Show simple item record

dc.contributor.authorVoevodski, Konstantinen_US
dc.contributor.authorTeng, Shang-Huaen_US
dc.contributor.authorXia, Yuen_US
dc.date.accessioned2012-01-11T21:09:32Z
dc.date.available2012-01-11T21:09:32Z
dc.date.copyright2009
dc.date.issued2009-9-18
dc.identifier.citationVoevodski, Konstantin, Shang-Hua Teng, Yu Xia. "Finding local communities in protein networks" BMC Bioinformatics 10:297. (2009)
dc.identifier.issn1471-2105
dc.identifier.urihttps://hdl.handle.net/2144/3190
dc.description.abstractBACKGROUND. Protein-protein interactions (PPIs) play fundamental roles in nearly all biological processes, and provide major insights into the inner workings of cells. A vast amount of PPI data for various organisms is available from BioGRID and other sources. The identification of communities in PPI networks is of great interest because they often reveal previously unknown functional ties between proteins. A large number of global clustering algorithms have been applied to protein networks, where the entire network is partitioned into clusters. Here we take a different approach by looking for local communities in PPI networks. RESULTS. We develop a tool, named Local Protein Community Finder, which quickly finds a community close to a queried protein in any network available from BioGRID or specified by the user. Our tool uses two new local clustering algorithms Nibble and PageRank-Nibble, which look for a good cluster among the most popular destinations of a short random walk from the queried vertex. The quality of a cluster is determined by proportion of outgoing edges, known as conductance, which is a relative measure particularly useful in undersampled networks. We show that the two local clustering algorithms find communities that not only form excellent clusters, but are also likely to be biologically relevant functional components. We compare the performance of Nibble and PageRank-Nibble to other popular and effective graph partitioning algorithms, and show that they find better clusters in the graph. Moreover, Nibble and PageRank-Nibble find communities that are more functionally coherent. CONCLUSION. The Local Protein Community Finder, accessible at , allows the user to quickly find a high-quality community close to a queried protein in any network available from BioGRID or specified by the user. We show that the communities found by our tool form good clusters and are functionally coherent, making our application useful for biologists who wish to investigate functional modules that a particular protein is a part of.en_US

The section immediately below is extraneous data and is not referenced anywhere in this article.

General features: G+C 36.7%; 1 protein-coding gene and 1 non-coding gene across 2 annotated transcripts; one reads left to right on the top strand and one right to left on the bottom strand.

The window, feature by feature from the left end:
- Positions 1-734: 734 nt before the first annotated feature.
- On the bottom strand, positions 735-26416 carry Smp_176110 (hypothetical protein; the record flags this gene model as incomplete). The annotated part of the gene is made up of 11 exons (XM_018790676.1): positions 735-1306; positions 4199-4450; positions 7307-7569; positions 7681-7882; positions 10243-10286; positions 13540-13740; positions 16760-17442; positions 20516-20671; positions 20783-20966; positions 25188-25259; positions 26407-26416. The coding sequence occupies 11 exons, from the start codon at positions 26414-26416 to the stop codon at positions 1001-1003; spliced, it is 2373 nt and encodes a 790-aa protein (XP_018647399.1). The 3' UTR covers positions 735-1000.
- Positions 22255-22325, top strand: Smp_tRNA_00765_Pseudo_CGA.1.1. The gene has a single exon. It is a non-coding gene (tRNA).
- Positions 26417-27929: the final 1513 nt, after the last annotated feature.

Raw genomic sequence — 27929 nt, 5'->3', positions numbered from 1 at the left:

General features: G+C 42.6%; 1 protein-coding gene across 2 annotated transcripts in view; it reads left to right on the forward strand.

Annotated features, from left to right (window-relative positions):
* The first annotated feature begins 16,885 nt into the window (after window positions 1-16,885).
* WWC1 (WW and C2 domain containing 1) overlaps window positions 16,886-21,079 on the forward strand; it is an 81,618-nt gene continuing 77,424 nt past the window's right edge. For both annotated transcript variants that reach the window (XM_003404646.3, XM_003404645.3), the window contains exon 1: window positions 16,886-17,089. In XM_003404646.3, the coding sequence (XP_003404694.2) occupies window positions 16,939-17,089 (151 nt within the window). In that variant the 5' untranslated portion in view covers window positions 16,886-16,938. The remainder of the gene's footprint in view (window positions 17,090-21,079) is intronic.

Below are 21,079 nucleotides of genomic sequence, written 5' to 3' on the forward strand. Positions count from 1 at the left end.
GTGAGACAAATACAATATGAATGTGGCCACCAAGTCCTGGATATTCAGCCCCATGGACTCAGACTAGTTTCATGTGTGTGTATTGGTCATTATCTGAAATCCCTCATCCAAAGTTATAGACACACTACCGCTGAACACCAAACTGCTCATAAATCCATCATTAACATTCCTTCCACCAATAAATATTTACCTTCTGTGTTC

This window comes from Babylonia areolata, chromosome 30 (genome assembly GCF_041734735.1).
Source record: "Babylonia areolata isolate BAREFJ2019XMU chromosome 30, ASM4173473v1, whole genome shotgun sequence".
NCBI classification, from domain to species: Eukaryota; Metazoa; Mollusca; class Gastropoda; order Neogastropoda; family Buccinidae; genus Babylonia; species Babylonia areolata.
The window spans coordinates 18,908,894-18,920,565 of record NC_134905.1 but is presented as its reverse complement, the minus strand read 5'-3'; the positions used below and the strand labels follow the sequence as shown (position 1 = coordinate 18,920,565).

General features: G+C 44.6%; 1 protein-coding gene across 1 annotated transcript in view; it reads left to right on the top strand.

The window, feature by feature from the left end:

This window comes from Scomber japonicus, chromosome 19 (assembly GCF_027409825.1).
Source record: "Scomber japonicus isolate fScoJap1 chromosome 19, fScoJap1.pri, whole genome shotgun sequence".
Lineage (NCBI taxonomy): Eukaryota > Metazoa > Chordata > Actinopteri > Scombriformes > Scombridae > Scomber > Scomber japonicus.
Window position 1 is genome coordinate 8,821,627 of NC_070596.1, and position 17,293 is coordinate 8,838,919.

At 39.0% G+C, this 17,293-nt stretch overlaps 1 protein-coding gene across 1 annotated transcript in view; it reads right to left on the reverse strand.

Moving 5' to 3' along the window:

dc.description.sponsorshipNational Science Foundation (Integrative Graduate Education and Research Traineeship Fellowship DGE-0221680, CCR-0635102); PhRMA Foundation (Research Starter Grant in Informatics)en_US
dc.language.isoen
dc.publisherBioMed Centralen_US
dc.rightsCopyright 2009 Voevodski et al; licensee BioMed Central Ltd. This is an Open Access article distributed under the terms of the Creative Commons Attribution License (http://creativecommons.org/licenses/by/2.0), which permits unrestricted use, distribution, and reproduction in any medium, provided the original work is properly cited.en_US
dc.rights.urihttp://creativecommons.org/licenses/by/2.0
dc.titleFinding Local Communities in Protein Networksen_US
dc.typeArticleen_US
dc.identifier.doi10.1186/1471-2105-10-297
dc.identifier.pmid19765306
dc.identifier.pmcid2755114


This item appears in the following Collection(s)

Show simple item record

Copyright 2009 Voevodski et al; licensee BioMed Central Ltd. This is an Open Access article distributed under the terms of the Creative Commons Attribution License (http://creativecommons.org/licenses/by/2.0), which permits unrestricted use, distribution, and reproduction in any medium, provided the original work is properly cited.
Except where otherwise noted, this item's license is described as Copyright 2009 Voevodski et al; licensee BioMed Central Ltd. This is an Open Access article distributed under the terms of the Creative Commons Attribution License (http://creativecommons.org/licenses/by/2.0), which permits unrestricted use, distribution, and reproduction in any medium, provided the original work is properly cited.